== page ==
Speaking of the Blue Jays, they still made some prudent moves on both sides of the ball. Kevin Kiermaier is enjoying a career year at the plate, while Chris Bassitt’s success in the rotation has helped make up for Alek Manoah’s early struggles. 

10) Milwaukee Brewers (32-27; LW 14) 
William Contreras isn’t hitting the way he did last year in an All-Star season in Atlanta, but his .759 OPS is a vast improvement over what the Brewers were getting out of the position previously. 

11) Minnesota Twins (31-29; LW 17) 
The answer is probably still López — though, after what looked to be the win-win deal of the offseason, he has tailed off from his sensational start. But the versatile Willi Castro, who signed a minor-league deal this winter in Minnesota after playing last year in Detroit, also deserves a mention. He has a .759 OPS in 47 games. 

Jorge Polanco smashes solo home run to give Twins lead over Guardians

12) Miami Marlins (32-28; LW 15) 
No question here. The Marlins sent López to Minnesota in desperate need of a player who could get on base, and the reigning American League batting champion continues to do that at an extraordinary rate. Arráez leads the majors in batting average (.392) and on-base percentage (.445). 

13) Pittsburgh Pirates (31-27; LW 20) 
Connor Joe’s winding major-league career has come full circle. Originally drafted by the Pirates in 2014, Joe spent time in six different organizations before Pittsburgh acquired him back from the Rockies. He has an .820 OPS in 50 games. 

14) Los Angeles Angels (31-30; LW 11) 
Carlos Estévez has solidified the back end of the Angels’ bullpen. He’s 14-for-14 in save chances with a 1.42 ERA and 32 strikeouts in 25.1 innings. 

15)  Boston Red Sox (30-29; LW 12)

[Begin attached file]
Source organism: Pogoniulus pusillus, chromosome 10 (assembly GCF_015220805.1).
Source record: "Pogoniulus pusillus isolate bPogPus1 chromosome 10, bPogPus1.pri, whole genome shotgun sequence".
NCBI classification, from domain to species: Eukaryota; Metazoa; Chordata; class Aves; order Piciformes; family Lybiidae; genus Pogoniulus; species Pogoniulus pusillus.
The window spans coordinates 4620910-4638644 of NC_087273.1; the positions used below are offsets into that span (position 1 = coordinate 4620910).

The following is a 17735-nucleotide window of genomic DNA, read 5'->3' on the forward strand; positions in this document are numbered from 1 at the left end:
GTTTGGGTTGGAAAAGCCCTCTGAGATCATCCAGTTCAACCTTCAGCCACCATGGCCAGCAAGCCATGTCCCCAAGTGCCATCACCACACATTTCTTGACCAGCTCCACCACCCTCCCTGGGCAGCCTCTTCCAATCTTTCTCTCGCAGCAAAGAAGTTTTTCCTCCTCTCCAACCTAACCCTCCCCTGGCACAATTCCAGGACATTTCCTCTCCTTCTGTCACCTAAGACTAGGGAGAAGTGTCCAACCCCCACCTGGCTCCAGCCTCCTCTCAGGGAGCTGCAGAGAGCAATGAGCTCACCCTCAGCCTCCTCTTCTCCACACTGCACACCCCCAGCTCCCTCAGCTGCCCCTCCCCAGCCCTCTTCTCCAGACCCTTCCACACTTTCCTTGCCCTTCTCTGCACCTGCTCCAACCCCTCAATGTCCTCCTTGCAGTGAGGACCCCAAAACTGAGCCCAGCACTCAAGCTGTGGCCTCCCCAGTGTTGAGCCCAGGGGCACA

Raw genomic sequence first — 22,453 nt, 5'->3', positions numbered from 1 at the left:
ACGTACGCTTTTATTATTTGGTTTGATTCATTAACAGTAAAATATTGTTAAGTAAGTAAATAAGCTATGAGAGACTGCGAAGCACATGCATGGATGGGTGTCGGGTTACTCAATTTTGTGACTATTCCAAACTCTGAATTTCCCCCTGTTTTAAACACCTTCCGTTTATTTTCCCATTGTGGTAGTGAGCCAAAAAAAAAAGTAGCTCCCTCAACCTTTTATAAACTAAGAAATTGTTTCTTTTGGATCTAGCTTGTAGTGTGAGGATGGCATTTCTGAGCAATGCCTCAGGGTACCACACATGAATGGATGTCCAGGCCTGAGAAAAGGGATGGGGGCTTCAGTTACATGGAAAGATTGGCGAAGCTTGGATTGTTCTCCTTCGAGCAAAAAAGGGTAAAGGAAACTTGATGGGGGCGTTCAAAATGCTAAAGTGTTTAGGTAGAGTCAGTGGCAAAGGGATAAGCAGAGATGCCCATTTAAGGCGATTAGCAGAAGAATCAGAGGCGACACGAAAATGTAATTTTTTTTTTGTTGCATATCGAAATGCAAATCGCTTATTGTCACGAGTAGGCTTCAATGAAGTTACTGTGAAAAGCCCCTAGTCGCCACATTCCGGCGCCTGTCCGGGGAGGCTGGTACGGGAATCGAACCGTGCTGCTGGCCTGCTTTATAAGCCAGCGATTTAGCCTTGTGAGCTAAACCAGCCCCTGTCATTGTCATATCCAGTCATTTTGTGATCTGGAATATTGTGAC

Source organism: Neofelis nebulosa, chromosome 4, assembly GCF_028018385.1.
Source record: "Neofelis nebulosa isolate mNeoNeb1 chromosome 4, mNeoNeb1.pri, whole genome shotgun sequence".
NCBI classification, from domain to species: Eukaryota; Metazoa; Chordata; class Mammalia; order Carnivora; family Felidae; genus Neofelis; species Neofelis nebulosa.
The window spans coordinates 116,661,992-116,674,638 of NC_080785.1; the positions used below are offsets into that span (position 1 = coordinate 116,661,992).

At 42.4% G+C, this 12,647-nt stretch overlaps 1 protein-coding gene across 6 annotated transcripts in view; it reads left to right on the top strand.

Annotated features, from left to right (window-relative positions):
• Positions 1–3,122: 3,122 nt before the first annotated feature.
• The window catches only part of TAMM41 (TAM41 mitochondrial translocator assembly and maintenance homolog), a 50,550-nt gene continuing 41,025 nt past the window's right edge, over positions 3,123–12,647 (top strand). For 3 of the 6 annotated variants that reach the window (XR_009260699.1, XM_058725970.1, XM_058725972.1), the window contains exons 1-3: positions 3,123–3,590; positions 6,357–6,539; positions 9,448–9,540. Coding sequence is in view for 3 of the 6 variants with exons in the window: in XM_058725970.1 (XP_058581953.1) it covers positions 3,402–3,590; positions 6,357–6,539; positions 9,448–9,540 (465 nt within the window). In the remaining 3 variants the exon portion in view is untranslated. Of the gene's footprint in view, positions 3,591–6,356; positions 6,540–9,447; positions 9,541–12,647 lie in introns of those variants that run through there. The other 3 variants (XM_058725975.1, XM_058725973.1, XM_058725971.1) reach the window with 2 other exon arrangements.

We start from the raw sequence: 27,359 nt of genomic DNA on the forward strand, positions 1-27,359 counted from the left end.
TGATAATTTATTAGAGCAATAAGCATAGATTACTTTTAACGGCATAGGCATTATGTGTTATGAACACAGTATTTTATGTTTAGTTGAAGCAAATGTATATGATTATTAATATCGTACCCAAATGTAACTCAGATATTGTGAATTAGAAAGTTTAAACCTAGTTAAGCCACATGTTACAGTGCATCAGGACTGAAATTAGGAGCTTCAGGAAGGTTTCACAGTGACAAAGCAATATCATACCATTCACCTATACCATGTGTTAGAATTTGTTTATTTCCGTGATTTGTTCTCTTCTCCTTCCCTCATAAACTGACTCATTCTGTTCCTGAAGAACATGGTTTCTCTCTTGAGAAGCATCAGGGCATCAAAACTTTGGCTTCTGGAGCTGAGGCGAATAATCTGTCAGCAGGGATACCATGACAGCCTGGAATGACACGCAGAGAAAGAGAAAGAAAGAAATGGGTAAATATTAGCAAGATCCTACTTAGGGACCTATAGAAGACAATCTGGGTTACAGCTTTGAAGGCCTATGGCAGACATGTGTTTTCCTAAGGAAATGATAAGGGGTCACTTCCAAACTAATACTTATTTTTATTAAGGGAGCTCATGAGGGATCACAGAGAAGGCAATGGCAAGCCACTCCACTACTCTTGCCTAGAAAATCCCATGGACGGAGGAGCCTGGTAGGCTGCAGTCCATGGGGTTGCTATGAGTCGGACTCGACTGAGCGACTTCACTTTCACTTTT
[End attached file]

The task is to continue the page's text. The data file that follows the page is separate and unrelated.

Some thought the Red Sox might have overpaid for Masataka Yoshida when they signed the NPB star outfielder for five years and $90 million. They’re no longer saying that. The diminutive slugger is mashing in the majors, leading Boston hitters in every slash line category (.318/.396/.505). 

Sean Murphy, Masataka Yoshida & Rangers headline 1st quarter superlatives

16) New York Mets (30-30; LW 16) 
While we’re on the topic of former NPB standouts, Kodai Senga has been one of the bright spots after an offseason of extreme spending that hasn’t gone according to plan for the Mets. Senga sports a 3.75 ERA through 11 starts. 

17) Seattle Mariners (29-30; LW 9) 
One of the biggest issues for the Mariners this year? They lost more than they added this offseason, and none of their biggest acquisitions has played well. Teoscar Hernández leads the majors in strikeouts. Kolten Wong is hitting .159. A.J. Pollock, Cooper Hummel and Tommy La Stella have all played below replacement level. Easton McGee made one awesome start … then needed Tommy John surgery. The answer here is probably in the bullpen with waiver claim Gabe Speier or trade acquisition Justin Topa. Not great! 

18) San Francisco Giants (29-30; LW 10) 
Though the Giants were unable to land the big fish in free agency, Michael Conforto looks like a terrific addition. After missing all of last season, he has returned with 11 homers through 50 games. Hopefully, his heel injury isn’t too serious.

19) Cleveland Guardians (27-32; LW 22)